For Greece it’s the 43rd participation in this year’s Eurovision Song Contest. Last year the singer Amanda Tenfjord could even reach the 8th place in the Grand Final in Turin.
Following its debut in 1974, Greece was not frequently considered as a top contender in the Eurovision Song Contest. However, with the introduction of televoting in the early 2000s, Greece has consistently achieved high rankings on the scoreboard, earning numerous top 10 positions, including a major victory by Helena Paparizou with her song “My Number One” in 2005.
The newfound success of Greek entries in the Eurovision Song Contest can also be attributed to the significant number of Greeks residing throughout Europe who actively vote to support their home country. This trend can also be observed in other countries.
Since the implementation of Semi Finals, Greece has managed to successfully qualify for the Grand Finals in the majority of their Eurovision Song Contest appearances, with the exception of Stockholm 2016 and Lisbon 2018. Notably, between 2004 and 2011, Greece achieved an impressive eight Top 10 rankings. Over the course of their 41 years of participation, Greece has secured a Top 10 position a total of 20 times, equating to a 48% probability of achieving a favourable ranking. Additionally, with a qualification success rate of 95%, Greece is considered a very safe bet to advance to the Grand Finals.
The Greek people have long harboured a deep desire to win the Eurovision Song Contest, which was finally realized in 2005 when the Greek-Swedish sensation Helena Paparizou performed “My Number One” in Kiev. This exceptional contribution was met with an overwhelming response in Greece and beyond, propelling Helena to superstardom in both Greece and Sweden, where she was born. This victory was truly well-deserved, considering the disappointing rankings that Greece had received in prior years that were unjustified.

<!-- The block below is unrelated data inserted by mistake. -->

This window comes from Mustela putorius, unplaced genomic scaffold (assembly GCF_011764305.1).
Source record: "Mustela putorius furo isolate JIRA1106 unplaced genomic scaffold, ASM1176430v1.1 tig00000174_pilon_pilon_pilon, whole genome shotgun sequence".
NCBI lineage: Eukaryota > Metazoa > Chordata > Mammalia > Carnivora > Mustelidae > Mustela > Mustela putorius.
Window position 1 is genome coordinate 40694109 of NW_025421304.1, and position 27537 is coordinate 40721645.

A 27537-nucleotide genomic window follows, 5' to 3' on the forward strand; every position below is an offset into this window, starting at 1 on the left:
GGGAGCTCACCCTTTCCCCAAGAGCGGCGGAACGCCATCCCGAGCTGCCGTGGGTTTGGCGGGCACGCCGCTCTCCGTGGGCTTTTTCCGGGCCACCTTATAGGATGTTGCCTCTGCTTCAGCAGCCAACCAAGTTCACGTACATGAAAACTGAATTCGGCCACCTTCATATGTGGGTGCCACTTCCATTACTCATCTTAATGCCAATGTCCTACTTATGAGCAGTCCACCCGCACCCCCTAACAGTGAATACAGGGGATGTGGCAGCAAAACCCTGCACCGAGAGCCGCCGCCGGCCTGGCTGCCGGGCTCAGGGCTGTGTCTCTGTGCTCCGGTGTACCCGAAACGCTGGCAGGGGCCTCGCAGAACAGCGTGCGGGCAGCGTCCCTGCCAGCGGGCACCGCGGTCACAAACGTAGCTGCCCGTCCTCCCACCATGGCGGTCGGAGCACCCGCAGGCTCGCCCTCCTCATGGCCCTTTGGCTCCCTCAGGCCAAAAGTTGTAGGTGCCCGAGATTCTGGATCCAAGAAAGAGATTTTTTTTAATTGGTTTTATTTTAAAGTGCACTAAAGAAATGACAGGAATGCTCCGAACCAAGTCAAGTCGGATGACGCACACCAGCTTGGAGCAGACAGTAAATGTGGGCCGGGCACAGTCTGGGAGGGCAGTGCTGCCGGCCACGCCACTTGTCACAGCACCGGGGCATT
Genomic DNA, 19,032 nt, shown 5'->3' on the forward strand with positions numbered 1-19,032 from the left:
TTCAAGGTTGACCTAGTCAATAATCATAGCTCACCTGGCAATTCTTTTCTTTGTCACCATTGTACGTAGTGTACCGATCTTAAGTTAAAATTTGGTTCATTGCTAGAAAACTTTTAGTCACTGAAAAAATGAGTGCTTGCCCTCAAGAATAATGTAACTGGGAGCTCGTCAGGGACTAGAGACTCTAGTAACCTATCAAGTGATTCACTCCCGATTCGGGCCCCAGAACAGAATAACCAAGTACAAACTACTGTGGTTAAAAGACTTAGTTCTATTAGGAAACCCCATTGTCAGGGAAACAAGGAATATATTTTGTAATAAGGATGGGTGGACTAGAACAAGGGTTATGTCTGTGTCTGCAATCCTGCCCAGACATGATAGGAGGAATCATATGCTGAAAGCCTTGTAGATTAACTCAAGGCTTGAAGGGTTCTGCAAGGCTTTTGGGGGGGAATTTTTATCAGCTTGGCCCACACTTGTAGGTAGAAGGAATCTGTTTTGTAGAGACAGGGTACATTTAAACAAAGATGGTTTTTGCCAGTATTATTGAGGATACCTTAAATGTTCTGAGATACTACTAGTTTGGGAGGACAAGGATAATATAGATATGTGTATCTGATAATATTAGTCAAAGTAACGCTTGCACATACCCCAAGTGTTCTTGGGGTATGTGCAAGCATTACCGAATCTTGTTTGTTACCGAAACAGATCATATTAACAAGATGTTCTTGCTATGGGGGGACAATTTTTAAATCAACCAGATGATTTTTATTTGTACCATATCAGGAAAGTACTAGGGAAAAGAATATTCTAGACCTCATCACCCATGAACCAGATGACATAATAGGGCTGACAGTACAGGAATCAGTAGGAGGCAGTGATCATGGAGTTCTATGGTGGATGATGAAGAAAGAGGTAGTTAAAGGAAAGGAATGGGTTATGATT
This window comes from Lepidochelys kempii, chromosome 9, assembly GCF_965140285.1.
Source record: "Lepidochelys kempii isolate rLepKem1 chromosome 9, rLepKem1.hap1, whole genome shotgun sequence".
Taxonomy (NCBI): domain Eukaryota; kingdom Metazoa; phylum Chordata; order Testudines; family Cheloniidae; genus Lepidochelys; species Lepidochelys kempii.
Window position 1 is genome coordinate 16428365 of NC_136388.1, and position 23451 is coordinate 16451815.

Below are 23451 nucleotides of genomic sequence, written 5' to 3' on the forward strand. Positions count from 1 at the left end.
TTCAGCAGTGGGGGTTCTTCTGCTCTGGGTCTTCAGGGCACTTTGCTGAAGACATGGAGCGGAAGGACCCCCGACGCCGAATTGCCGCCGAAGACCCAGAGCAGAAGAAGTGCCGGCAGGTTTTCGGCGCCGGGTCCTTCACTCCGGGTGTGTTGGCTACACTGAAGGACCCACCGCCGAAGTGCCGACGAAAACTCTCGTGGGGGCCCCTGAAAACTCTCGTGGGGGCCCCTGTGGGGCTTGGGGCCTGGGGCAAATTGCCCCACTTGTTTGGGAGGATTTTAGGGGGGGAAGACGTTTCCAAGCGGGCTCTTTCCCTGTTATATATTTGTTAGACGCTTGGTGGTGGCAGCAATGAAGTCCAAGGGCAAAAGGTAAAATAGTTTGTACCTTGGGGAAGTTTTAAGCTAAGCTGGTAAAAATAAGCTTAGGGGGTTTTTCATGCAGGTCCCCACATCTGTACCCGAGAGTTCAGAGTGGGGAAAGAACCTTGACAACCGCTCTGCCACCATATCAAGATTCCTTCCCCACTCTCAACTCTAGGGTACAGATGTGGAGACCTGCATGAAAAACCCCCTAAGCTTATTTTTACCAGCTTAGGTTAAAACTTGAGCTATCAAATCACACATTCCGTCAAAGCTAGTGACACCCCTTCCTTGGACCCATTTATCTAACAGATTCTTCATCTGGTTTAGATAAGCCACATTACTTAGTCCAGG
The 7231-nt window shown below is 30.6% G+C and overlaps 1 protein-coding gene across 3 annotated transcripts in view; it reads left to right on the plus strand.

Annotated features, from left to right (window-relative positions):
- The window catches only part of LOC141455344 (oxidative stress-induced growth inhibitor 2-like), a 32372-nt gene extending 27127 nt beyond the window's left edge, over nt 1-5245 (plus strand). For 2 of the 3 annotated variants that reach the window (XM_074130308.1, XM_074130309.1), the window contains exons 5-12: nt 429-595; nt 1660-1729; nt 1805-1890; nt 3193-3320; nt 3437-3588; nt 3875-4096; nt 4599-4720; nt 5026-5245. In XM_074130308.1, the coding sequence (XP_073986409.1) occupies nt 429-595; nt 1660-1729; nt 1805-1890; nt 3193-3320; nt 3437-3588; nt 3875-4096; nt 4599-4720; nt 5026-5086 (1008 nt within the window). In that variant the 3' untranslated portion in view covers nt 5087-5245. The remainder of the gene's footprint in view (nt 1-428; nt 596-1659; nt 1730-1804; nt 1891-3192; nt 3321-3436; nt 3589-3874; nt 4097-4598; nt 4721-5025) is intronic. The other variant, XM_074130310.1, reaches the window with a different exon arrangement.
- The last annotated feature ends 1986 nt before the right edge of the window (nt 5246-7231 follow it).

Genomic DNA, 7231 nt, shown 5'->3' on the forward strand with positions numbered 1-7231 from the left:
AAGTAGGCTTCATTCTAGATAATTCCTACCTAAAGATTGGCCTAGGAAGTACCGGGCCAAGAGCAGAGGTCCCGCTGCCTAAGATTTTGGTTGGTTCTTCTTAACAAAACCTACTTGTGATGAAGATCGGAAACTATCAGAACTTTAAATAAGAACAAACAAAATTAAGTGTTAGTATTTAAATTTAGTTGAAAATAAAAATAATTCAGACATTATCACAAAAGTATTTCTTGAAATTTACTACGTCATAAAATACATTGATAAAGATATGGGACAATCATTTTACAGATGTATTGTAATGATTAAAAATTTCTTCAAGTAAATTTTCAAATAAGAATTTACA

The 2006 Eurovision Song Contest in Athens marked the first and thus far only occasion in which Greece had the opportunity to host the event. The atmosphere was warm and welcoming, and the Greek television network ERT put on an impressive production. The host country’s entry, “Everything” by superstar Anna Vissi, managed to secure a respectable 9th place in the Grand Final.
In previous years, the juries evaluating Greek entries in the Eurovision Song Contest have tended to be quite stringent. However, there has been one notable exception to this trend, as the Cyprus jury has consistently remained loyal to Greece by awarding them the coveted 12 points. This practice has become somewhat of a tradition between the two countries and has ensured that Greece has never ended up with zero points. Over time, Greek entries have evolved to incorporate a fusion of traditional folkloristic roots with modern melodies, resulting in many of these songs becoming summer hits throughout the Mediterranean.
3rd place, Antique with “Die For You” (Copenhagen 2001)
3rd place, Sakis Rouvas with “Shake It” (Istanbul 2004)
3rd place, Kalomira with “Secret Combination” (Belgrade 2008)
- Debut: 1974
- Participations: 42
- Victories: 1
- Finals: 40 (16 since 2004)
- Chance to reach the final: 95% (89% since 2004)
- Top 10: 20 (11 since 2004)
- Chances to reach the Top 10: 48% (61% since 2004)
- Last place: 0
Anna Vishy and the Epikouri with “Autostop”, Rank 13 (The Hague 1980)
Kaiti Garbi with “Ellada, Hora Tou Fotos”, Rank 9 (Millstreet 1993)
Elina Constantopoulou with “Pia Prossefchi”, Rank 12 (Dublin 1995)